chocolate ink

Remember those posts I was excited about? The ones that I mentioned last time I posted? This is one of them :D An interview with the owner of Chocolate Ink Designs, who also happens to be my sister. I’ve actually mentioned this company a time or two before, but I’ve never taken the time to thoroughly explain what it is…..so I’ll let my sister do the talking, and just ask questions. My questions are in bold, her answers are in regular type.

So without further ado, let’s welcome the mastermind of Chocolate Ink to Maidens for Modesty!

Can you tell everyone a bit more about yourself? What do you like to do when you’re not drawing?
I’m a 19 year old sweet tea drinker, puppy cuddler, font snob, dreamer, & child of the One True King. A list of my favorite things would have to include summer, skylines, sunsets, dancing, cheeseburgers, Converse, thunderstorms, t-shirts, and rare visit’s to the beach. When I’m not drawing you could probably find me reading a political suspense novel, baking in the kitchen, or out enjoying the sunshine. I love making people smile, spending time with my family, laughing with my friends, and living for my King.
What types of things do you enjoy drawing? What are some projects you are working now, or have worked on  recently?
I always enjoy the opportunity to try my hand at drawing new things – the only ones I don’t necessarily enjoy are landscapes and animals. My personal favorites are the silhouette/initial pieces that I create for every new couple we know – I love “tangling” and the silhouettes always carry so much personality. In addition to my note cards, I’ve also created custom greeting cards, designed tote bags and t-shirts (that’s another favorite!), executed chalk art for events and restaurants, created signs for local businesses and beach houses, done signage for weddings and programs for events. Last December, a local magazine included me in their Christmas gift guide edition, so that was a new experience.

When did you first realize that a drawing could convey something special/important, in a different way than words could?
I’m not sure there was an exact time when I figured this out. But if you think about it, art is so universal! Not only is it everywhere in the world around us (thanks to the Great Artist of the universe), but everyone, regardless of nationality, language, age, or anything else, can understand it. It’s not like words that have to be read – you look at art and immediately, you understand the meaning. It has this instant impact. Art can also make you think, feel, and imagine, with just one glance. It makes you appreciate the beauty in the world (well, most art does, anyways) and can convey an idea, emotion, or setting on so many engaging levels and in so many forms, varieties, and styles.
What inspired you to start Chocolate Ink Designs? How did you come up with the name?
My parents were actually my main cheerleaders when it came to starting up an actual business, as well as the many friends and family members who have encouraged and supported me along the way. I’ve been drawing for forever, and some of my earliest memories include my Mom encouraging us girls to create masterpieces to hang on her “art wall.” When I graduated from my home education, Mom and Dad encouraged me to create a “cottage industry” using the gifts that the Lord has given me. I was a little apprehensive at first and, to be honest, didn’t think that it would end up working out. My parents were willing to push me though, and one day my Dad called from his trip into town with Mom to tell me that he had gotten me a job.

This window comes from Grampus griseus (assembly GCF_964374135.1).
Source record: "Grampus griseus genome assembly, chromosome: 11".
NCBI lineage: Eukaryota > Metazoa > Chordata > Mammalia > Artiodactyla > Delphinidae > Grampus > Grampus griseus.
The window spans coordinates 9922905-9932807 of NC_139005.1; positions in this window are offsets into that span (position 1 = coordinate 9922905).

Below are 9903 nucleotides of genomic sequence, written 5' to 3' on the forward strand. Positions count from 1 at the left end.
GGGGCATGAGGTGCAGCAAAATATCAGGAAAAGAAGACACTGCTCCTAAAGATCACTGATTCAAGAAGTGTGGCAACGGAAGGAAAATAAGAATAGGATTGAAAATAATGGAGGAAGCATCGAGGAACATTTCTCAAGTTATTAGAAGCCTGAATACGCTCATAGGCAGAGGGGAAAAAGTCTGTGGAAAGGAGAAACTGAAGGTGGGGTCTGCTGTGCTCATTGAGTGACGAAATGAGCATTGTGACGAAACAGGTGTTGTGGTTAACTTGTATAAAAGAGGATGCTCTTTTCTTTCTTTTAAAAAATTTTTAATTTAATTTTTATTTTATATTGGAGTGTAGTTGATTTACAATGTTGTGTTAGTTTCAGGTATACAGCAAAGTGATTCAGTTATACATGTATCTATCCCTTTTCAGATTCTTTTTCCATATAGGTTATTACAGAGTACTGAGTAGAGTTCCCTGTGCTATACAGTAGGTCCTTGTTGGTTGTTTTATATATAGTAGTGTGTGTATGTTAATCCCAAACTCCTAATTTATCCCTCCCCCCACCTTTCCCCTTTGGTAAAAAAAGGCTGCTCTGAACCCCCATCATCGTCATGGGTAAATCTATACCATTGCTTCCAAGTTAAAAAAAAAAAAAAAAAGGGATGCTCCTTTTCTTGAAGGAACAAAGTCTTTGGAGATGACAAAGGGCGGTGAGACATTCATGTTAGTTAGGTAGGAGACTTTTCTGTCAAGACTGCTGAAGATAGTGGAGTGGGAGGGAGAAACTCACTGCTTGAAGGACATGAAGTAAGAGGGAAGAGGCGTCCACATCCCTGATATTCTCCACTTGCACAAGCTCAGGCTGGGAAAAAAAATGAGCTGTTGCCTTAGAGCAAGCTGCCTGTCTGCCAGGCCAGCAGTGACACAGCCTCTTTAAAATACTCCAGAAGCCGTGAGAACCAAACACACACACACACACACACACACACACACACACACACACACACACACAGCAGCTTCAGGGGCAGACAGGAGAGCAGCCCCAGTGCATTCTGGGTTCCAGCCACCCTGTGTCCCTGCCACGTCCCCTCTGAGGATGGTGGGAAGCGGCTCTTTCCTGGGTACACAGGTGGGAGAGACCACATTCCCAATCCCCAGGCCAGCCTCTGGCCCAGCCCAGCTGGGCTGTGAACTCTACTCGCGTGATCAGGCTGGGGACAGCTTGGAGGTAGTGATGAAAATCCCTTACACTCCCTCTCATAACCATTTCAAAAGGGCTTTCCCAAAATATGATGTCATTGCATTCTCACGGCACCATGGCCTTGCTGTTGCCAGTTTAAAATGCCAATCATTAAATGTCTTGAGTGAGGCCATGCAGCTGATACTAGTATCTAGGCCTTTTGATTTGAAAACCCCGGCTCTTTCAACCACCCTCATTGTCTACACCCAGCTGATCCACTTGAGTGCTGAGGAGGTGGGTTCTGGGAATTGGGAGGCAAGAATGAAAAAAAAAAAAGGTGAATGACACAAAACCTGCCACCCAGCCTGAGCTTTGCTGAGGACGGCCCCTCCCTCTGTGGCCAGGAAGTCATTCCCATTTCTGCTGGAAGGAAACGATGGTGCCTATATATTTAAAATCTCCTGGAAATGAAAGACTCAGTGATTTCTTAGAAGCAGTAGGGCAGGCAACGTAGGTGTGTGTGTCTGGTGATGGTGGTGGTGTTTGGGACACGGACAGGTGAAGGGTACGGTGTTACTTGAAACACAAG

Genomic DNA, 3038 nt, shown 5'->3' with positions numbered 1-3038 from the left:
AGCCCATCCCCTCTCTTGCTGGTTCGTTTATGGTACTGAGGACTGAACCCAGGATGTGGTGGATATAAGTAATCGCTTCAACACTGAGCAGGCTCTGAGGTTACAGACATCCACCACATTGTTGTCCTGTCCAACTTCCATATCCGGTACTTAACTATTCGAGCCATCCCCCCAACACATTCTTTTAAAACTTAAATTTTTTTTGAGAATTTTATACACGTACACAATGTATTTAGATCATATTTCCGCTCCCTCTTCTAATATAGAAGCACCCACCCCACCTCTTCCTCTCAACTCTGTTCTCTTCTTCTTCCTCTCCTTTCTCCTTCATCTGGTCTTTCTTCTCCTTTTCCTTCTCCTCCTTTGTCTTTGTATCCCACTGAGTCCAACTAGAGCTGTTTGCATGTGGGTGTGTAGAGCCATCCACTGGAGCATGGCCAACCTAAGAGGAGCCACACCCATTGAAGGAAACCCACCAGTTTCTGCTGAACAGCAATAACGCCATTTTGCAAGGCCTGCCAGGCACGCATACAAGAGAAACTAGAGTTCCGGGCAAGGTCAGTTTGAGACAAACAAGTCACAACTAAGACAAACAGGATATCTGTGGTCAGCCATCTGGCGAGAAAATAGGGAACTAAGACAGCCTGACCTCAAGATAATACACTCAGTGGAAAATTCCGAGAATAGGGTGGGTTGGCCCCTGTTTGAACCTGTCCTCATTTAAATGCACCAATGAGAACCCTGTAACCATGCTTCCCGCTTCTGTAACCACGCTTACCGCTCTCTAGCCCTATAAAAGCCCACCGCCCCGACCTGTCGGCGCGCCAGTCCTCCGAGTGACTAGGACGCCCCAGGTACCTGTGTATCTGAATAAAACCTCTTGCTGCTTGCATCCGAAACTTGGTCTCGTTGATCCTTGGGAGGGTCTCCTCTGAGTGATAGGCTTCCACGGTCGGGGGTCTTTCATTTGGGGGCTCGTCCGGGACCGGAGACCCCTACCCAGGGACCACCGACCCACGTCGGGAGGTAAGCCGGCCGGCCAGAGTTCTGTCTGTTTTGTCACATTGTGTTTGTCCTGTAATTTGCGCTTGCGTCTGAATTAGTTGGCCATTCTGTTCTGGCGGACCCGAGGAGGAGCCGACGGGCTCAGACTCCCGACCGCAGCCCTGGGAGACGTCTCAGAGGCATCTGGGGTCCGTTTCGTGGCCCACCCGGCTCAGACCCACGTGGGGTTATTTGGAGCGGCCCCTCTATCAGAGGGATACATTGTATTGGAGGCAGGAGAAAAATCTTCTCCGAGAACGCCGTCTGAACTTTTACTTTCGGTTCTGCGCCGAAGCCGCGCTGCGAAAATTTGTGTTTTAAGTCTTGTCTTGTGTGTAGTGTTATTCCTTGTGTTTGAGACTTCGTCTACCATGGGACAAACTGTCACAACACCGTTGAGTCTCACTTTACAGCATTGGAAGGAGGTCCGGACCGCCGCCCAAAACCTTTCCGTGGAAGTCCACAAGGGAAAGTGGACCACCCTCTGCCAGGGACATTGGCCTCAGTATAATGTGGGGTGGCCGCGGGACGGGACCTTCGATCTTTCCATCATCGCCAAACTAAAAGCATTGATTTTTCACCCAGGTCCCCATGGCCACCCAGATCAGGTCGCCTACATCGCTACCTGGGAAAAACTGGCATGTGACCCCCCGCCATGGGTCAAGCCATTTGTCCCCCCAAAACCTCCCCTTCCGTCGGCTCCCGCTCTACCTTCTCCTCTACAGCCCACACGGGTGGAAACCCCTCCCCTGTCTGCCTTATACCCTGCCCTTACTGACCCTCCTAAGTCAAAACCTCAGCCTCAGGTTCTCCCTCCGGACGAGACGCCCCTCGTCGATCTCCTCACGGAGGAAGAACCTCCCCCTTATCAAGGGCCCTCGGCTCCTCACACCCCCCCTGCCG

“What?”
“Yeah,” Dad said. “I got you a job.”
Turns out, the restaurant they had visited for breakfast had just installed an 8’x4′ chalkboard as part of a remodel. Dad asked the manager what they were planning on doing with all that blank slate, and the manager replied that they were wanting to get a local artist to design something for it, but that they hadn’t found anyone yet.
“My daughter can do it,” Dad offered. “She’s an artist.”
{I love my Dad}
You have to realize, though, that up to this point, I had done NOTHING professionally with my art. I drew birthday cards for people at church. And that was it. And now, I had to come up with 3 designs (with no guidelines or suggestions) to work in chalk (which I had never done) on a giant board in a busy restaurant (i.e., in front of people). Talk about jumping right in! It took me about a week to get up the nerve to go back in with my parents and talk to the manager. I was so nervous to open my portfolio in front of him. I remember praying all the way across town, “Just please let him be shorter than me!” I don’t know why I thought that extra height might add to my confidence – but imagine my relief when the manager walked out and I had a good 3 or 4 inches on him! In the end, it was an amazing experience. It showed me that there were other people out there who saw beauty in my work – and it also strengthened my faith as I learned how to apply Philippians 4:6 in a real life situation :) To me, that chalkboard was the beginning of Chocolate Ink Designs (the name of which comes from the fact that I work mainly in pen and ink, as well as acknowledging the number one super-food that never fails to get my creative juices flowing – and yes, that’s chocolate).
Does drawing energize or exhaust you?
Definitely energizes me! Design and art are my happy zones, so I find that creating also helps me clear my mind. Focusing on an unfolding project enables me to isolate my attention and frees my mind up to wander with the lines. The only time that drawing exhausts me is when I have to stay up late working on a project in order to reach a deadline. I try to stay on top of my paper stacks, but drawing is one of those things that you absolutely do NOT work on unless you’re feeling inspired. I’m a famous procrastinator around our home (not exactly a good trait, I know), so that doesn’t help either.